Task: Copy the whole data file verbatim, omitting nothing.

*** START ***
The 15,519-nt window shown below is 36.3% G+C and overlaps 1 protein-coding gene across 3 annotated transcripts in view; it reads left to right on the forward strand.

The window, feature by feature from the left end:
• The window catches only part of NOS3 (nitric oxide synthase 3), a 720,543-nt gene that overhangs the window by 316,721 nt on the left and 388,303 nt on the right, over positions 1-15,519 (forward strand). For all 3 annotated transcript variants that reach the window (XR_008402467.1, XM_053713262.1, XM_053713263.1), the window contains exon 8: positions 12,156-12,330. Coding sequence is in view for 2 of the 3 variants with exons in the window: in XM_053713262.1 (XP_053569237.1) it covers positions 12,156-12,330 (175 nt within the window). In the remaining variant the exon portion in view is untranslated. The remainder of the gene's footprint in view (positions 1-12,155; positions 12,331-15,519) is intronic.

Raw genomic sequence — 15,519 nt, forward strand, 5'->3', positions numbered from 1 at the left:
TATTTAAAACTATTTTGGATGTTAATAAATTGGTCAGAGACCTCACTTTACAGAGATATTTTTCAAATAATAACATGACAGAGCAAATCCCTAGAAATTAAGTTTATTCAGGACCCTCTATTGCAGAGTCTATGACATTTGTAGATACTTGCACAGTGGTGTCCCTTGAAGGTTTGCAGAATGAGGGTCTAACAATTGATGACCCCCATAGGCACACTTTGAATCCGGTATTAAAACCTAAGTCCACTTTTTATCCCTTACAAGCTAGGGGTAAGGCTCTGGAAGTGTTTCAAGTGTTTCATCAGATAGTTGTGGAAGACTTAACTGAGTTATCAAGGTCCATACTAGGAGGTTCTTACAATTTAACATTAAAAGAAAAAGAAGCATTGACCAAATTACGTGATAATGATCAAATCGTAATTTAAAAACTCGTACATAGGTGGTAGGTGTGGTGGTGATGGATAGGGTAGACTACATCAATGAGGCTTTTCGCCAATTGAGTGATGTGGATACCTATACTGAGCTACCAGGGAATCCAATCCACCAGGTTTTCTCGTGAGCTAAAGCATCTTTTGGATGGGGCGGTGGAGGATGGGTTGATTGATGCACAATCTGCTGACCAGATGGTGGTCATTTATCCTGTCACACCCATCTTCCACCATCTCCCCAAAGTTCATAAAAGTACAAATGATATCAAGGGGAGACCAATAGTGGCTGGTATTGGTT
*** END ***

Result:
The 15,519-nt window shown below is 36.3% G+C and overlaps 1 protein-coding gene across 3 annotated transcripts in view; it reads left to right on the forward strand.

The window, feature by feature from the left end:
• The window catches only part of NOS3 (nitric oxide synthase 3), a 720,543-nt gene that overhangs the window by 316,721 nt on the left and 388,303 nt on the right, over positions 1-15,519 (forward strand). For all 3 annotated transcript variants that reach the window (XR_008402467.1, XM_053713262.1, XM_053713263.1), the window contains exon 8: positions 12,156-12,330. Coding sequence is in view for 2 of the 3 variants with exons in the window: in XM_053713262.1 (XP_053569237.1) it covers positions 12,156-12,330 (175 nt within the window). In the remaining variant the exon portion in view is untranslated. The remainder of the gene's footprint in view (positions 1-12,155; positions 12,331-15,519) is intronic.

Raw genomic sequence — 15,519 nt, forward strand, 5'->3', positions numbered from 1 at the left:
TATTTAAAACTATTTTGGATGTTAATAAATTGGTCAGAGACCTCACTTTACAGAGATATTTTTCAAATAATAACATGACAGAGCAAATCCCTAGAAATTAAGTTTATTCAGGACCCTCTATTGCAGAGTCTATGACATTTGTAGATACTTGCACAGTGGTGTCCCTTGAAGGTTTGCAGAATGAGGGTCTAACAATTGATGACCCCCATAGGCACACTTTGAATCCGGTATTAAAACCTAAGTCCACTTTTTATCCCTTACAAGCTAGGGGTAAGGCTCTGGAAGTGTTTCAAGTGTTTCATCAGATAGTTGTGGAAGACTTAACTGAGTTATCAAGGTCCATACTAGGAGGTTCTTACAATTTAACATTAAAAGAAAAAGAAGCATTGACCAAATTACGTGATAATGATCAAATCGTAATTTAAAAACTCGTACATAGGTGGTAGGTGTGGTGGTGATGGATAGGGTAGACTACATCAATGAGGCTTTTCGCCAATTGAGTGATGTGGATACCTATACTGAGCTACCAGGGAATCCAATCCACCAGGTTTTCTCGTGAGCTAAAGCATCTTTTGGATGGGGCGGTGGAGGATGGGTTGATTGATGCACAATCTGCTGACCAGATGGTGGTCATTTATCCTGTCACACCCATCTTCCACCATCTCCCCAAAGTTCATAAAAGTACAAATGATATCAAGGGGAGACCAATAGTGGCTGGTATTGGTT